Russian Cosmonaut Resigns Space Station Command for 'Better Job'

Cosmonaut Yuri Lonchakov, seen here on board the International Space Station in 2008, resigned from the Russian federal space agency, despite being assigned to a 2015 mission.
Cosmonaut Yuri Lonchakov, seen here on board the International Space Station in 2008, resigned from the Russian federal space agency, despite being assigned to a 2015 mission. (Image credit: NASA)

A veteran Russian cosmonaut who was assigned to command the International Space Station in 2015 has unexpectedly resigned.

Cosmonaut Yuri Lonchakov tendered his resignation to the Russian federal space agency, Roscosmos, on Thursday (Sept. 5). Russian news agencies, quoting the head of the Gagarin Cosmonaut Training Center, reported Lonchakov will be "formally discharged" on Sept. 14.

"He came and told me that he had found a better job than working in space," Sergei Krikalev, the training center's chief and the current record holder for most time in space by any human, told the Interfax news service. "Frankly, we were counting on him because he was not just in the unit, [but] he was assigned to a crew." [Quiz: Do You Know the International Space Station?]

Lonchakov was scheduled to fly as the commander of the Russian spacecraft Soyuz TMA-16M, launching in March 2015 with Roscosmos cosmonaut Mikhail Kornienko and NASA astronaut Scott Kelly, the space station's first two yearlong crew members.

Once on board the orbiting laboratory, Lonchakov was set to join the Expedition 43 crew as a flight engineer before taking over command of the space station as the leader of Expedition 44 in May 2015. He was then to return to Earth in October 2015.

Lonchakov's replacement on the crew was not announced. Backing him up on the Soyuz TMA-16M crew was Alexei Ovchinin, a fellow Roscosmos cosmonaut.

Lonchakov, 48, joined the cosmonaut corps in 1997 and flew three spaceflights to the International Space Station. He first launched on NASA's space shuttle Endeavour as a member of the STS-100 crew in 2001, helping to deliver the Canadarm2 robotic arm during the 12-day mission.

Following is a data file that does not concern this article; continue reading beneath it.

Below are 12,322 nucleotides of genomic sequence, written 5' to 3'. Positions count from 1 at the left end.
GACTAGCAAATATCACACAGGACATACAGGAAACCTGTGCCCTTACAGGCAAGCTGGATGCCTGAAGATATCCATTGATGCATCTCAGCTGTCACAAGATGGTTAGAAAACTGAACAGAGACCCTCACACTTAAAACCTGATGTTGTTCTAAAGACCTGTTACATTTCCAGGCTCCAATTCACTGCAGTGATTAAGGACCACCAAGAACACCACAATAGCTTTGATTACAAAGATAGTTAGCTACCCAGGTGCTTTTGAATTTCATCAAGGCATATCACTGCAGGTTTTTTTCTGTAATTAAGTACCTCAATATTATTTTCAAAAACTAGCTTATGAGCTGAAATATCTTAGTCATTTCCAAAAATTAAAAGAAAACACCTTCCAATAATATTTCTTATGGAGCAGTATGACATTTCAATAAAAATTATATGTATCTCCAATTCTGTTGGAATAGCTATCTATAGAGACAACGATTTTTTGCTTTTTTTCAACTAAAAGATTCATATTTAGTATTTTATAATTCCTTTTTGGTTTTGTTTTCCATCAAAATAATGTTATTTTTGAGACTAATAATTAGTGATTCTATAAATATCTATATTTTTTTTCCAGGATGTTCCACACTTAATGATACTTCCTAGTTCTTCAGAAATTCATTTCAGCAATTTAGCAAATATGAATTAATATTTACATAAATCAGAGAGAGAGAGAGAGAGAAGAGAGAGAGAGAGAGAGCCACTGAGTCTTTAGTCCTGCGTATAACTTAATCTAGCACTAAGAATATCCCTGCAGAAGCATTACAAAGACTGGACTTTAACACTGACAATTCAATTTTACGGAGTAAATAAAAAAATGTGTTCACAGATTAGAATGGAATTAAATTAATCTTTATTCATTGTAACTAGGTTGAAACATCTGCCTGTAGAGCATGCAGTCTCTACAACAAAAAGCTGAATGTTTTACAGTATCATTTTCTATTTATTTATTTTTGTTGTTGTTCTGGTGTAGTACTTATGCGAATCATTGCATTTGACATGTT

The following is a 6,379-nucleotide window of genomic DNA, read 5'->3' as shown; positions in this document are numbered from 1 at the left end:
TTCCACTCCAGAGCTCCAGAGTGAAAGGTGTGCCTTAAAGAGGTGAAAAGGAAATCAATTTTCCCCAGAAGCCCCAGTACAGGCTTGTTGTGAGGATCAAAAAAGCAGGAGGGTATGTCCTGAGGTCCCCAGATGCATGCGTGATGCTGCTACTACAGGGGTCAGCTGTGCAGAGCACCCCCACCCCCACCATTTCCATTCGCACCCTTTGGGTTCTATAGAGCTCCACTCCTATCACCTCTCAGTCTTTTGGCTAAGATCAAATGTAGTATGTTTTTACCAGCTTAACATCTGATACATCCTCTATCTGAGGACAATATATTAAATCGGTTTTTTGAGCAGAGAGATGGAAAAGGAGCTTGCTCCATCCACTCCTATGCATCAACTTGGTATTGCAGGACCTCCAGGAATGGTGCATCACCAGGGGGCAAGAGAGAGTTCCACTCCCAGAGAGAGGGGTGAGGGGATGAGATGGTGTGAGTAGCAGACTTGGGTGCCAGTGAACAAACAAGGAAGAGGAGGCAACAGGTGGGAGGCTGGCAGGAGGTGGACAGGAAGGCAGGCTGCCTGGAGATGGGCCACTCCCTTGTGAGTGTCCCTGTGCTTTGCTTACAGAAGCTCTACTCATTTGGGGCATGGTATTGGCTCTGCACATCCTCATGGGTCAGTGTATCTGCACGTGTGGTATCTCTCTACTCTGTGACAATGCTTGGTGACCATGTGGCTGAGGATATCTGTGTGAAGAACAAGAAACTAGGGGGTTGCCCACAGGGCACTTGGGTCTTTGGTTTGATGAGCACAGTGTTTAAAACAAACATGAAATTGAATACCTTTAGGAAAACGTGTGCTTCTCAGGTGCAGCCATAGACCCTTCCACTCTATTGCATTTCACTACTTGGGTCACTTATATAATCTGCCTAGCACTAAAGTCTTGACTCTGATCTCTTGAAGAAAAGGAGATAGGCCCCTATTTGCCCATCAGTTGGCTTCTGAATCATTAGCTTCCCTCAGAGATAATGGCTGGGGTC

The next year, he flew on board the first Soyuz TMA-class spacecraft, Soyuz TMA-1, for a 10-day flight to the space station.

Lonchakov's third — and now final — spaceflight began in October 2008 with the launch of Soyuz TMA-13, the 100th crewed Soyuz spacecraft to fly. Serving as an Expedition 18 flight engineer, Lonchakov spent 178 days in space, bringing his career total to 200 days (and 19 hours) off the planet.

During his last stay on board the International Space Station, Lonchakov also performed two spacewalks to retrieve and install science experiments mounted on the outside of the complex, for a total extravehicular activity (EVA) time of 10 hours and 27 minutes.

Krikalev said the reasons for Lonchakov's departure were not clear. The new job that lured Lonchakov away from the cosmonaut corps was not disclosed.

Lonchakov is not the first career space explorer to resign for a new career, even after being assigned to a mission. NASA astronaut Joan Higginbotham left the U.S. space agency in November 2007 to become a vice president of an oil company. Her departure came the month after she was named to the crew of STS-126, which would have been her second space shuttle mission.

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Robert Z. Pearlman Editor, Contributor

Robert Pearlman is a space historian, journalist and the founder and editor of, an online publication and community devoted to space history with a particular focus on how and where space exploration intersects with pop culture. Pearlman is also a contributing writer for and co-author of "Space Stations: The Art, Science, and Reality of Working in Space” published by Smithsonian Books in 2018. He previously developed online content for the National Space Society and Apollo 11 moonwalker Buzz Aldrin, helped establish the space tourism company Space Adventures and currently serves on the History Committee of the American Astronautical Society, the advisory committee for The Mars Generation and leadership board of For All Moonkind. In 2009, he was inducted into the U.S. Space Camp Hall of Fame in Huntsville, Alabama. In 2021, he was honored by the American Astronautical Society with the Ordway Award for Sustained Excellence in Spaceflight History.